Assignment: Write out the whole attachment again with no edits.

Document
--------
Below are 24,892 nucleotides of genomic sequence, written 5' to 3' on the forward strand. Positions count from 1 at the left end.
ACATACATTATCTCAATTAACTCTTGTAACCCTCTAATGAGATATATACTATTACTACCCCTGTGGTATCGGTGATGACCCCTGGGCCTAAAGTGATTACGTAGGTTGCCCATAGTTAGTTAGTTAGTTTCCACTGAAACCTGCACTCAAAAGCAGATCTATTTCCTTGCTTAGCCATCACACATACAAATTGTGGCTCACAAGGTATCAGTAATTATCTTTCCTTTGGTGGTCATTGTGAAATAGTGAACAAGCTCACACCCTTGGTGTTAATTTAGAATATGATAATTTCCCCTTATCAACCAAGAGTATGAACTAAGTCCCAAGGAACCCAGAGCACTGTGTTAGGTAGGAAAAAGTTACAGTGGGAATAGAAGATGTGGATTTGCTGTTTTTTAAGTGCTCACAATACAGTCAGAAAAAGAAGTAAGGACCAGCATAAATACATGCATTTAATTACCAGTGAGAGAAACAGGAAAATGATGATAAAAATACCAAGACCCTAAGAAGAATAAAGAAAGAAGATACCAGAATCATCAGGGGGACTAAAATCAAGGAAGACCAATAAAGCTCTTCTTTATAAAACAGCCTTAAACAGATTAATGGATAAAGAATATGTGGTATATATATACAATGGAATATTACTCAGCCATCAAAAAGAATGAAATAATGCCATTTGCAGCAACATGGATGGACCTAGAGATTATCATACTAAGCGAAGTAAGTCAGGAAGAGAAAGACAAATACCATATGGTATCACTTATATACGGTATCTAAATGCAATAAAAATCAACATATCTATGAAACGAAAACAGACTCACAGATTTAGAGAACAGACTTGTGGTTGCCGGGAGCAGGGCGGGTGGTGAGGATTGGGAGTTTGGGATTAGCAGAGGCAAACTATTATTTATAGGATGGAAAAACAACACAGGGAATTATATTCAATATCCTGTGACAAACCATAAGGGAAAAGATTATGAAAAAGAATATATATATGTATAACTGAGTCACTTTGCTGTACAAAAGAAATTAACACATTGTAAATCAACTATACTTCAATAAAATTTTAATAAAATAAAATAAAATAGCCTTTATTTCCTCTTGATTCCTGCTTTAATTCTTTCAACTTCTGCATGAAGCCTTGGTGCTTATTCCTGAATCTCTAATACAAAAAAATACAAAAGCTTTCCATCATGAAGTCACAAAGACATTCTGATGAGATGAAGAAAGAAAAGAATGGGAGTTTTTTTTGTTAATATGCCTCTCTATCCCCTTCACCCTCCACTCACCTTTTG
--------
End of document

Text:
Below are 24,892 nucleotides of genomic sequence, written 5' to 3' on the forward strand. Positions count from 1 at the left end.
ACATACATTATCTCAATTAACTCTTGTAACCCTCTAATGAGATATATACTATTACTACCCCTGTGGTATCGGTGATGACCCCTGGGCCTAAAGTGATTACGTAGGTTGCCCATAGTTAGTTAGTTAGTTTCCACTGAAACCTGCACTCAAAAGCAGATCTATTTCCTTGCTTAGCCATCACACATACAAATTGTGGCTCACAAGGTATCAGTAATTATCTTTCCTTTGGTGGTCATTGTGAAATAGTGAACAAGCTCACACCCTTGGTGTTAATTTAGAATATGATAATTTCCCCTTATCAACCAAGAGTATGAACTAAGTCCCAAGGAACCCAGAGCACTGTGTTAGGTAGGAAAAAGTTACAGTGGGAATAGAAGATGTGGATTTGCTGTTTTTTAAGTGCTCACAATACAGTCAGAAAAAGAAGTAAGGACCAGCATAAATACATGCATTTAATTACCAGTGAGAGAAACAGGAAAATGATGATAAAAATACCAAGACCCTAAGAAGAATAAAGAAAGAAGATACCAGAATCATCAGGGGGACTAAAATCAAGGAAGACCAATAAAGCTCTTCTTTATAAAACAGCCTTAAACAGATTAATGGATAAAGAATATGTGGTATATATATACAATGGAATATTACTCAGCCATCAAAAAGAATGAAATAATGCCATTTGCAGCAACATGGATGGACCTAGAGATTATCATACTAAGCGAAGTAAGTCAGGAAGAGAAAGACAAATACCATATGGTATCACTTATATACGGTATCTAAATGCAATAAAAATCAACATATCTATGAAACGAAAACAGACTCACAGATTTAGAGAACAGACTTGTGGTTGCCGGGAGCAGGGCGGGTGGTGAGGATTGGGAGTTTGGGATTAGCAGAGGCAAACTATTATTTATAGGATGGAAAAACAACACAGGGAATTATATTCAATATCCTGTGACAAACCATAAGGGAAAAGATTATGAAAAAGAATATATATATGTATAACTGAGTCACTTTGCTGTACAAAAGAAATTAACACATTGTAAATCAACTATACTTCAATAAAATTTTAATAAAATAAAATAAAATAGCCTTTATTTCCTCTTGATTCCTGCTTTAATTCTTTCAACTTCTGCATGAAGCCTTGGTGCTTATTCCTGAATCTCTAATACAAAAAAATACAAAAGCTTTCCATCATGAAGTCACAAAGACATTCTGATGAGATGAAGAAAGAAAAGAATGGGAGTTTTTTTTGTTAATATGCCTCTCTATCCCCTTCACCCTCCACTCACCTTTTG